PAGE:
Breastfeeding programmes in low and middle income countries that engage fathers work better than mother-only programmes

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A review of research on father-inclusive breastfeeding programmes in low and middle income countries concludes that when they engage fathers they are more effective than those only engaging mothers.

The review looked at 8 articles describing 6 programmes in Turkey, China, Vietnam, Iran and Brazil.

Improvements are found in:

  • Early initiation of breastfeeding. In Vietnam engaging fathers increased early initiation from 40% to 81% of mothers.
  • Exclusive breastfeeding (EBF). The review shows increases in rates of EBF of 5 to 11% at 4 months, and 9 to 14% at 6 months, when fathers are engaged.
  • Reduced discontinuation of breastfeeding. Engaging fathers in China resulted in 20% fewer mothers discontinuing breastfeeding at 6 months.

The studies also show greater awareness, knowledge and support on the part of fathers regarding breastfeeding.

The authors look forward, asking two questions.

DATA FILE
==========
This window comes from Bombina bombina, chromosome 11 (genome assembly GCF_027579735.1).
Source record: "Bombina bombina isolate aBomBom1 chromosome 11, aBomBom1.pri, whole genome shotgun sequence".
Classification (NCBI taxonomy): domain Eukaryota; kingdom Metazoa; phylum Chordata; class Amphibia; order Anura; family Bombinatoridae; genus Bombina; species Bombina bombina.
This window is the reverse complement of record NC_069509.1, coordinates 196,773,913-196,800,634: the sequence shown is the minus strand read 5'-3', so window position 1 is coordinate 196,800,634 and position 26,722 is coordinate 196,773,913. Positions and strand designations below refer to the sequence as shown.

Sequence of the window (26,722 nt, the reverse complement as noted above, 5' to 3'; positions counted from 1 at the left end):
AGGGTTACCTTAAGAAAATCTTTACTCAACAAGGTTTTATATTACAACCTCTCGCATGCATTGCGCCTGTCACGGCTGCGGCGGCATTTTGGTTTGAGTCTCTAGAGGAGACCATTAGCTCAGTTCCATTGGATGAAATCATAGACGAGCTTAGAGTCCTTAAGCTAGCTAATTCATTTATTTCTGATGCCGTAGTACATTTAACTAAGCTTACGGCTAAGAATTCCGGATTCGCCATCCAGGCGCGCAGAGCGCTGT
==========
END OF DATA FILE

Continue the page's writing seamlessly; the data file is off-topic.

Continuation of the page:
1. What about father-to-father peer communication around breastfeeding? It works among mothers but all studies so far involve professionals taking the lead to educate parents.
  2. What about using digital communications to engage fathers? Digital services help mothers with breastfeeding, so could results be achieved with fathers?

The Family Initiative (owner of FamilyIncluded.com) is proposing just such a programme in Uganda, following the observation that interventions led by professionals are expensive and are hardly ever sustained.

 

Tadessw K, Zelenko O, Mulugeta A & Gallegos D (2018), Effectiveness of breastfeeding interventions delivered to fathers in low- and middle-income countries: A systematic review, Maternal and Child Nutrition

(Another review of breastfeeding programmes, carried out in Sri Lanka, found similar results:

Mahesh PKB et al (2018), Effectiveness of targeting fathers for breastfeeding promotion: systematic review and meta-analysis, BMC Public Health 18)

Photo: Charles Pieters. Creative Commons.